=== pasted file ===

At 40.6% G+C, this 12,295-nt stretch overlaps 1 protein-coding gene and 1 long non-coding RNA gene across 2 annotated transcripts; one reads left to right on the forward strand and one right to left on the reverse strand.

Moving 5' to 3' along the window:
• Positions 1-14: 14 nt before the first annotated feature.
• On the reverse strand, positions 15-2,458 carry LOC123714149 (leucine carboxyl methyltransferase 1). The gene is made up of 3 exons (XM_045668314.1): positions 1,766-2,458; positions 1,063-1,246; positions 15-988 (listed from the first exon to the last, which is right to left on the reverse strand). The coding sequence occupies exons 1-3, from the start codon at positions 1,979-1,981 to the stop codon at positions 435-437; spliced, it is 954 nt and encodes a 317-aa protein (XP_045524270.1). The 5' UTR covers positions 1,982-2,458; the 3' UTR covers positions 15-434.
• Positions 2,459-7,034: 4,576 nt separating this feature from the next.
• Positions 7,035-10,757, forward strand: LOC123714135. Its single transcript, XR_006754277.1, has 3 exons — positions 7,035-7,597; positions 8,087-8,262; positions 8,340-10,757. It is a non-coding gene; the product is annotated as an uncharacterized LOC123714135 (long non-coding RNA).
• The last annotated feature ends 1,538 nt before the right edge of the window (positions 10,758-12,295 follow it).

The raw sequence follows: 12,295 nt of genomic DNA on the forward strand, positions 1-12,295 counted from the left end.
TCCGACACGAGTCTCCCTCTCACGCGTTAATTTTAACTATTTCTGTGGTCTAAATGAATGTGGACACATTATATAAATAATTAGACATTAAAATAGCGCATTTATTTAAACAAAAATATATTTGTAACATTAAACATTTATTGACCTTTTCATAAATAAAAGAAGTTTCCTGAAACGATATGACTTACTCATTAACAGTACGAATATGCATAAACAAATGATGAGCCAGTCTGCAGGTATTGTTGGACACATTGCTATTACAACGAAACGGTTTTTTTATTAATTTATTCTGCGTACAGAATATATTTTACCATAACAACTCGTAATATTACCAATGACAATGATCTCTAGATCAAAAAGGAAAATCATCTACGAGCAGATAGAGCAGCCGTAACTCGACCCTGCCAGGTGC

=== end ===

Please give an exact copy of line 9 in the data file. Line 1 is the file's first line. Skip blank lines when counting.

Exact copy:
TCCGACACGAGTCTCCCTCTCACGCGTTAATTTTAACTATTTCTGTGGTCTAAATGAATGTGGACACATTATATAAATAATTAGACATTAAAATAGCGCATTTATTTAAACAAAAATATATTTGTAACATTAAACATTTATTGACCTTTTCATAAATAAAAGAAGTTTCCTGAAACGATATGACTTACTCATTAACAGTACGAATATGCATAAACAAATGATGAGCCAGTCTGCAGGTATTGTTGGACACATTGCTATTACAACGAAACGGTTTTTTTATTAATTTATTCTGCGTACAGAATATATTTTACCATAACAACTCGTAATATTACCAATGACAATGATCTCTAGATCAAAAAGGAAAATCATCTACGAGCAGATAGAGCAGCCGTAACTCGACCCTGCCAGGTGC